Dissociation is a coping mechanism that is fundamental to surviving trauma. In fact the two go hand in hand. Understanding what it is, can help you in your own trauma recovery, or help you better understand your loved one’s healing journey.
Sometimes we as humans endure experiences that are emotionally overwhelming. When this happens, our brains can divide our experiences and break them up into disconnected parts. It’s kind of like a system overload, in which your brain tries to break information down into manageable fragments.
You can think of these fragments as if they are like pieces of a puzzle. In your hand, you many have one small piece of the picture, but you can’t really see the whole picture. When your brain employs dissociation, your mind focuses and excludes vital information. And while dissociation helps you cope, it also prevents long term healing.
What Are The Signs Of Dissociation?
Dissociation is complicated and recognizing it takes special training and experience. So, it’s always important to get a good diagnosis from a qualified professional.
But, how does a person know if they struggle with dissociation? Well there are several signs to look for:
- Numbness. You blank out and go emotionally numb. You lack feeling in general, or feelings about certain events are notably absent.
- Movements-Your body shakes, trembles or moves on it’s own
- Identity problems- your sense of who you are changes dramatically, or you may not remember how you used to be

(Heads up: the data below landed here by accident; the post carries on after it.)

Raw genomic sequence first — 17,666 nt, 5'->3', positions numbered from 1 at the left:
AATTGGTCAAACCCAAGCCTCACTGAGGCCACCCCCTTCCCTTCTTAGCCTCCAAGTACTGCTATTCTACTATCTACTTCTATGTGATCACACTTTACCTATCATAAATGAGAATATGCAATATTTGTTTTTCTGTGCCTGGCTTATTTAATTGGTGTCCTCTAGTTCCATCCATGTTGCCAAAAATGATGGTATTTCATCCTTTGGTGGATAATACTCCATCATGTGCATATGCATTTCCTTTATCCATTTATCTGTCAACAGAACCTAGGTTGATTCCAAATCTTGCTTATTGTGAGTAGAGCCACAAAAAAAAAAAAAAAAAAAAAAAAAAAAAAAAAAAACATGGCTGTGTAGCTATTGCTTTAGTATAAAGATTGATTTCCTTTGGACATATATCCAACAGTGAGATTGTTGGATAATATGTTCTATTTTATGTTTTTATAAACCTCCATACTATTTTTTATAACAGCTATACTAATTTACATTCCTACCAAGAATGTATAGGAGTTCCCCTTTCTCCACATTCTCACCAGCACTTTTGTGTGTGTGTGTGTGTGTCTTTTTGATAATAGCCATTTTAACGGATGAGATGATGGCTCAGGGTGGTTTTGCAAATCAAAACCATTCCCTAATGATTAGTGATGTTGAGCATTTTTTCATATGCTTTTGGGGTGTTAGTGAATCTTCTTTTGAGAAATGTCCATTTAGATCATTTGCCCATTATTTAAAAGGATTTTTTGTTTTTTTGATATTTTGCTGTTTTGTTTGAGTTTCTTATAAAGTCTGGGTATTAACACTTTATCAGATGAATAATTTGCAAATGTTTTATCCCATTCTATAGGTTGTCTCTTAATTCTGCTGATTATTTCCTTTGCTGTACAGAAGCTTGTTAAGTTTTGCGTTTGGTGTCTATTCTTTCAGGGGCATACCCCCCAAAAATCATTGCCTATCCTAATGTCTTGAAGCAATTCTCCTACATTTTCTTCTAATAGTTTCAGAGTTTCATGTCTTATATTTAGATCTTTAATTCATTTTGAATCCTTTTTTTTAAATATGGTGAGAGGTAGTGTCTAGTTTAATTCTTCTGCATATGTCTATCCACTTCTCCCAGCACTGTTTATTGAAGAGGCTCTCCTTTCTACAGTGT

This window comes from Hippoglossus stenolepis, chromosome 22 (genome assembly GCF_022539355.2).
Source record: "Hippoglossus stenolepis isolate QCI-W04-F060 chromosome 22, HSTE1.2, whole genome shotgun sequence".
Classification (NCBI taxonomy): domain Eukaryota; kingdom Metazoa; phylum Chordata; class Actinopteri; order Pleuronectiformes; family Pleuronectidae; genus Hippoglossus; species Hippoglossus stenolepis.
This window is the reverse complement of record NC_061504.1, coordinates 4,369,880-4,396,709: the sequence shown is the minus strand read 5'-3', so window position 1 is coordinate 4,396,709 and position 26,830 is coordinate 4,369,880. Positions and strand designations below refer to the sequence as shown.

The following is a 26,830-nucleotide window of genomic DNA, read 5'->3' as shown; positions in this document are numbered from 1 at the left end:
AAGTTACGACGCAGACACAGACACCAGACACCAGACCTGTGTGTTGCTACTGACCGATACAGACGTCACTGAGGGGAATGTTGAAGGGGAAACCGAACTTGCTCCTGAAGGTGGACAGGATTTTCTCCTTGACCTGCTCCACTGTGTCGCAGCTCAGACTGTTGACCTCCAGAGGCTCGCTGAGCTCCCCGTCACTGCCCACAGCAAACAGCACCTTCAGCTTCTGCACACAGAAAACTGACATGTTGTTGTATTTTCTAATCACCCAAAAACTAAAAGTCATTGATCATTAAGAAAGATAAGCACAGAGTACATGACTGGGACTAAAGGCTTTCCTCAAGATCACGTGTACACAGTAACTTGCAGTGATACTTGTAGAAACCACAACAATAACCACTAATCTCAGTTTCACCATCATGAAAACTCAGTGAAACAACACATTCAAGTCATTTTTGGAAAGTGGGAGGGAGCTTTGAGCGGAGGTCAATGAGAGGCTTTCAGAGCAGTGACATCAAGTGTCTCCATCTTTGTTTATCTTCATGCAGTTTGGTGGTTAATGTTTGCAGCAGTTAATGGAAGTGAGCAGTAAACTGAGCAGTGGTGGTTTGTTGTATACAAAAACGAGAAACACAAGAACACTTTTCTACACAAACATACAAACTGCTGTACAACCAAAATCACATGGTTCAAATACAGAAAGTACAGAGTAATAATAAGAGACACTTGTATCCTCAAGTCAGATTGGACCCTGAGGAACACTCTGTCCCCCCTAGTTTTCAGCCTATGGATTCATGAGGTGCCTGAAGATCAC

- Derealization- you feel so disconnected that your environment almost seems fake or “unreal”
- Amnesia- you lose memories of what happened
All of these signs of dissociation can vary in intensity and duration.
What is a Dissociative Disorder?
Sometimes dissociation can be so troublesome that it impairs your ability to move forward in life. Chronic, intense or frequent dissociative symptoms can rear their head and make intimate relationships confusing and stressful. What’s more, your ability to produce in the workplace or classroom may be limited.
If this is the case you may be suffering from a dissociative disorder like:
Dissociation and Trauma- What Can You Do About It?
The truth is that everyone dissociates in harmless ways all the time. It’s a capacity that every healthy brain has. For example, you can leave work and drive down the road to your home. Then, when you arrive at your destination, you don’t remember the drive at all. Your focus was somewhere else. Perhaps you were lost in thoughts and daydreams. In effect, you are dissociating from your environment.
But if you struggle with dissociation that disrupts your personal or professional life, here is what you can do; get into therapy with a good trauma therapist. It’s important to find a therapist who has specialized training in doing psychotherapy with dissociative symptoms. Otherwise you are likely to spin your wheels and go nowhere. But that’s not all that can go wrong. I’ve worked with more than a few trauma patients whose symptoms got worse when they received the wrong kind of treatment.
There are several types of trauma therapy that can be helpful:
- Neurofeedback Therapy can help you learn to regulate your nervous system. This is essential for trauma recovery.
- EMDR Therapy is form of trauma treatment that can be very helpful at helping your brain reconnect those fragments that I wrote about above. This reconnection is necessary step in healing trauma.
Want to learn more about how I help trauma therapy patients? Please click on the link, and read through some of my trauma treatment blog posts!